This does not have the sweep of most DeMille productions. It's really quite intimate, even by non-DeMille standards. The tinting's a little weird--the picture turns yellow at times and red once or twice, in scenes of high passion. This may be a thing that's common in silent dramas, but most of the silent films I've seen are comedies, so I couldn't say.
Really, I don't have much to say about this. I will mention, however, that it's my understanding that higher-end screenings of this [i]Carmen[/i] included both orchestral and choral accompaniment, which makes a heck of a lot more sense than a normal silent version of this film. Seriously. Why so many silent productions of an opera?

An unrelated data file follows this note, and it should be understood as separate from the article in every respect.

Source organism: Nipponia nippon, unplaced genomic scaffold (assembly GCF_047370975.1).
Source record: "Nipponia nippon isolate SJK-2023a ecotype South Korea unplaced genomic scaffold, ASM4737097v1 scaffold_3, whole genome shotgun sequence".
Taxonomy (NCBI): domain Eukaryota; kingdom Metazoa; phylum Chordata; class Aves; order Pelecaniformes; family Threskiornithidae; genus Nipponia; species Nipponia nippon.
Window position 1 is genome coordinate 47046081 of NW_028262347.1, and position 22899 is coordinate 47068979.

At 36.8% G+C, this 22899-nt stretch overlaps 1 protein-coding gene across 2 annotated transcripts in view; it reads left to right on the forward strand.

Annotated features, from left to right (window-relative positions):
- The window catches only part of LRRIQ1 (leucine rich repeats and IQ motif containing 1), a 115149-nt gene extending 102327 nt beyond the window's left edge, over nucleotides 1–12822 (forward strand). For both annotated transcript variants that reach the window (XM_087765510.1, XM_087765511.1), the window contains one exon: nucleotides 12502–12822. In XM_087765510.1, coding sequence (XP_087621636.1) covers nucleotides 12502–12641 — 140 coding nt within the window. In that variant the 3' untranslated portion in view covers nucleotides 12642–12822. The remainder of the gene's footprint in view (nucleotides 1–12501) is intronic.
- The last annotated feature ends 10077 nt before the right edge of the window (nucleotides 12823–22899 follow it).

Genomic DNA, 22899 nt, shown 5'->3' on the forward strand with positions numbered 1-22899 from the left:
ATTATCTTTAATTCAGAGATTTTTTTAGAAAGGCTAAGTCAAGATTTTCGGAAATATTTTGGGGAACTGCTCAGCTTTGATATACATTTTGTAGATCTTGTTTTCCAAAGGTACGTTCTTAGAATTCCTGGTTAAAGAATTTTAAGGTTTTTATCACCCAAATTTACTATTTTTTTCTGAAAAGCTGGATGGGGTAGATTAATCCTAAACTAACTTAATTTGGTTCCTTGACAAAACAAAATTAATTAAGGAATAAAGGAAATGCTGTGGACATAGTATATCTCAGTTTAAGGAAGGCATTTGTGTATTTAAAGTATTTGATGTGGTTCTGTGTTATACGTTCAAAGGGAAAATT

In case you're wondering, yes, I [i]do[/i] write reviews of practically every movie I get from the library. I didn't review [i]Cane Toads: An Unnatural History[/i], and there've been a few I never did finish, but minus perhaps five or ten, if I've checked it out, you've read about it, at least for the length of this excursion through the catalog.